Our biggest challenge is traffic, will see improvements soon, says Gurugram police commissioner | gurgaon | Hindustan Times
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Our biggest challenge is traffic, will see improvements soon, says Gurugram police commissioner

Almost two years into the job, Gurugram’s Commissioner of Police Sandeep Khirwar is keenly aware of how complex and diverse the city is, and its challenges. Even though keeping Gurugram safe is a tall order, Khirwar is determined to beat the odds.

gurgaon Updated: Jun 04, 2018 14:12 IST
Leena Dhankhar
Leena Dhankhar
Gurugram, Hindustan Times
Gurugram’s Commissioner of Police Sandeep Khirwar during and interview with Hindustan Times, in Gurugram, on Sunday.
Gurugram’s Commissioner of Police Sandeep Khirwar during and interview with Hindustan Times, in Gurugram, on Sunday. (Sanjeev Verma/HT Photo)

Almost two years into the job, Gurugram’s Commissioner of Police Sandeep Khirwar is keenly aware of how complex and diverse the city is, and its challenges. Hindustan Times caught up with him and found out that even though keeping Gurugram safe is a tall order, Khirwar is determined to beat the odds.

Excerpts from the interview:

What does it mean to police a city like Gurugram where diverse groups, from expats and the elite to villagers and migrant labourers , co-exist?

Yes, Gurugram has a diverse [resident] population and so far, the police force is mainly from the hinterland. There have been communication issues which need to be addressed, though we are trying to upgrade the [police’s] communication skills. We have freshened up our foreign registration office so that the user experience is enhanced. We are reaching out to software professionals. We pay visits to industrial areas regularly. We take ideas from them to know what should be done to ensure their safety and security. A good forum has been set up under Gurugram Metropolitan Development Authority (GMDA) and lot of ideas are coming from there.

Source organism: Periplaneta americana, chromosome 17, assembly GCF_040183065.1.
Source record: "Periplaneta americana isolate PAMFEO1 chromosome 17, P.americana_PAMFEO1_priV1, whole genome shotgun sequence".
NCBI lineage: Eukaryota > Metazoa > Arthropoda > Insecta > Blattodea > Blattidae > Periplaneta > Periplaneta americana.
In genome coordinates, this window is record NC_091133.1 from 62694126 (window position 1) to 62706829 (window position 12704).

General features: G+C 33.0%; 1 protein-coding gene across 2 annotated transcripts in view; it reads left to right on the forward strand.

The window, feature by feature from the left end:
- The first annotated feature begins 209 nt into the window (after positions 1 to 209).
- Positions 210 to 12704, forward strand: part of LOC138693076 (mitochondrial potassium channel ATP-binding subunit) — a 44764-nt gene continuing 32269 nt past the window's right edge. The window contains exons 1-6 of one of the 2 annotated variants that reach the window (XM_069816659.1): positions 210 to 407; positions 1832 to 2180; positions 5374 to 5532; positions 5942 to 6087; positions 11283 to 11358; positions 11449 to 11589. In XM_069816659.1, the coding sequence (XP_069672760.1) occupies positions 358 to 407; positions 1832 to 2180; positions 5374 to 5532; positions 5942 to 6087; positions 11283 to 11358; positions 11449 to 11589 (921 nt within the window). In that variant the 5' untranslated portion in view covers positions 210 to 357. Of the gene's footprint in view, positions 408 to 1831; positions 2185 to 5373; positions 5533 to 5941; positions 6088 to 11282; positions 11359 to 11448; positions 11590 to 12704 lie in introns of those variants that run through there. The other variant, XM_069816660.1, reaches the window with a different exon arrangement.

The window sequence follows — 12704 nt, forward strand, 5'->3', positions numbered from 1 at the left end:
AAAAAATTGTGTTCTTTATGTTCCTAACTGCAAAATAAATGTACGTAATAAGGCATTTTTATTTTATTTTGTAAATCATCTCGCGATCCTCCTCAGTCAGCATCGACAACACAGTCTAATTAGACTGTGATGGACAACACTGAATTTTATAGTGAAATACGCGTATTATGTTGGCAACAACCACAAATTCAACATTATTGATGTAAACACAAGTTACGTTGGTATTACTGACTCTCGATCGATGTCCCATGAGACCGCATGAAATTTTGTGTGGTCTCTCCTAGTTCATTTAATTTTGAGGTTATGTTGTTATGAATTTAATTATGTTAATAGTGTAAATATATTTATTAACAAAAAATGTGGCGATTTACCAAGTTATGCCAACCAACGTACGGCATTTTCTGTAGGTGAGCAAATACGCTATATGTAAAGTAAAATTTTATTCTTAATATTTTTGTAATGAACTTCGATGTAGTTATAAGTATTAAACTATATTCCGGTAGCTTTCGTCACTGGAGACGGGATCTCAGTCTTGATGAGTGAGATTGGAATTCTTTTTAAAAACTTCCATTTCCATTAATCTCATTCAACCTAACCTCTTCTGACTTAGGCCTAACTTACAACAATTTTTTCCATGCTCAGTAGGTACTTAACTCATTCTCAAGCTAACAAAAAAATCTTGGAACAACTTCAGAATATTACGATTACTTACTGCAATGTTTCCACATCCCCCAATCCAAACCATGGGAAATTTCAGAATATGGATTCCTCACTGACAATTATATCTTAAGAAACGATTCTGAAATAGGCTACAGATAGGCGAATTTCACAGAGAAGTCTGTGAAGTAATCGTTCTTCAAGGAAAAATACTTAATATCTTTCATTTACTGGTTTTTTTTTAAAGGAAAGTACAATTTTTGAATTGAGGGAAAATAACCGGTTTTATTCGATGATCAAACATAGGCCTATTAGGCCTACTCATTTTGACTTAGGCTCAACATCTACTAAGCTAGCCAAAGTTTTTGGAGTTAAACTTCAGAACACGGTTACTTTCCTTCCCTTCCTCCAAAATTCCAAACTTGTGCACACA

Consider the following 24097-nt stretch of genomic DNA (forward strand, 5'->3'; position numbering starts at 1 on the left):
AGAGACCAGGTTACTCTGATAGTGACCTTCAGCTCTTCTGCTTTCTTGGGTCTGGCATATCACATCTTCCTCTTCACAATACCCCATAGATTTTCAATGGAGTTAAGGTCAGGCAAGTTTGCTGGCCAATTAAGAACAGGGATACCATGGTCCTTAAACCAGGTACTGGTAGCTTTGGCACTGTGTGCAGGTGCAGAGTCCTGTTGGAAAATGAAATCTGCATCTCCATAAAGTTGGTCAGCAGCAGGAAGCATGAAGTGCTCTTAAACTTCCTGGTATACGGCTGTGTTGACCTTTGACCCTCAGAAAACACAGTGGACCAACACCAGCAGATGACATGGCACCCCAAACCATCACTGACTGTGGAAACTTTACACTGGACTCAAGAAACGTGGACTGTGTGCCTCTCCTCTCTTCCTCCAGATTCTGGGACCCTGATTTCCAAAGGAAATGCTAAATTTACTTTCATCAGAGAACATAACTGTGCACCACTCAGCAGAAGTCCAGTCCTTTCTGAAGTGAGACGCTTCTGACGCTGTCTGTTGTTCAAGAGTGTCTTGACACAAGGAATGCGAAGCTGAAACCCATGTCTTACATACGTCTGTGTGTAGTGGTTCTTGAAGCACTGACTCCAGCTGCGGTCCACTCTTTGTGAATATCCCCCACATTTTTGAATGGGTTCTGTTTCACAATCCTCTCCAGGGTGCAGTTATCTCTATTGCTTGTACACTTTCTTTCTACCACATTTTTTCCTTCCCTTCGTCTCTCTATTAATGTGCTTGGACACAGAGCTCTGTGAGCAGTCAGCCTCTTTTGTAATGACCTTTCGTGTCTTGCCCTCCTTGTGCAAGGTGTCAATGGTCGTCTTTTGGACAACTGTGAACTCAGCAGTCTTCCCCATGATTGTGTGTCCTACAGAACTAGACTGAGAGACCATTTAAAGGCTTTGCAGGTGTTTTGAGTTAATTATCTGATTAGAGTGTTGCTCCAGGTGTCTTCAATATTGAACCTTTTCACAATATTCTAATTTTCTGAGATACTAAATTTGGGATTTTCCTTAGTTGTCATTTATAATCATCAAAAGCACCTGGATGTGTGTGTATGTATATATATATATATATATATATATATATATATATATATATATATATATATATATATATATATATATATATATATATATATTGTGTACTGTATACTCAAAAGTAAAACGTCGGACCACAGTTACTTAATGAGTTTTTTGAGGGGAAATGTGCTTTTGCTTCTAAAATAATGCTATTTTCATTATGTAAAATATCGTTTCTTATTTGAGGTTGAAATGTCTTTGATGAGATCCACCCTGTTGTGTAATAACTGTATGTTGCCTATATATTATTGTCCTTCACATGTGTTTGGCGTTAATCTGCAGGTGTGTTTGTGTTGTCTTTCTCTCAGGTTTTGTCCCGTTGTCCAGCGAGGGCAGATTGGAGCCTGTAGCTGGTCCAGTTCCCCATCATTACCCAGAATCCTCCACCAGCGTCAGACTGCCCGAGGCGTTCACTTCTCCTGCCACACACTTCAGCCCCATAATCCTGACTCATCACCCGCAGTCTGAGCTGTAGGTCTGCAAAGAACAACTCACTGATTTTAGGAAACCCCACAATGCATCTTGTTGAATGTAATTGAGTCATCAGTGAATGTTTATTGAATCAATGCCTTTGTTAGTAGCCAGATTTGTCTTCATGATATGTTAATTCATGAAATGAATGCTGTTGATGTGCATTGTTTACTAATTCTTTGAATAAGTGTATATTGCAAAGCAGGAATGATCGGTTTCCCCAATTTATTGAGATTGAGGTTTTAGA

As the one responsible for law and order in Gurugram, what are the challenges you face in this city?

The biggest challenge is on the traffic management front because the vehicular movement in the city is much higher, as there is a national highway passing through the city and there is interstate traffic moving here. Traffic to Gurugram or Delhi is huge and the vehicular population has just exploded. But of late, significant strides have been made in infrastructure.

We have a lot of working population, including women who work odd hours. There have been one or two odd incidents which got a lot of publicity and they create an impact on the psyche of women. Women’s safety is a front we need to work upon.

Do you have a solution for city’s traffic?

Gurugram’s traffic is an issue which has to be handled on multiple levels. As far as infrastructure is concerned, underpasses and construction of roads are in full swing. Secondly, we have significantly enhanced the number of traffic cops on the roads. We have set up three challan units in the district and 125 e-challan machines have been handed out to traffic officials. We are upgrading technological tools and also working towards their skill development. We are working with GMDA for traffic signals. We will see improvements on the road soon.

It’s said that you are safe in Gurugram so long as you are in a condo. Would you agree that the law and order situation has a lot to do with the state of public infrastructure in the city?

Obviously, the gated communities have their own security apparatus. I would like to emphasise that Gurugram is a safe city and people should not create panic. At times, odd incidents do take place, but we are responding to the issues and should have calibrated response. We are working in tandem with the civic authorities. A city bus service is coming up soon, which will ensure better and safe transport for women. The CCTV project with GMDA will also be implemented soon. The perception of safety will change.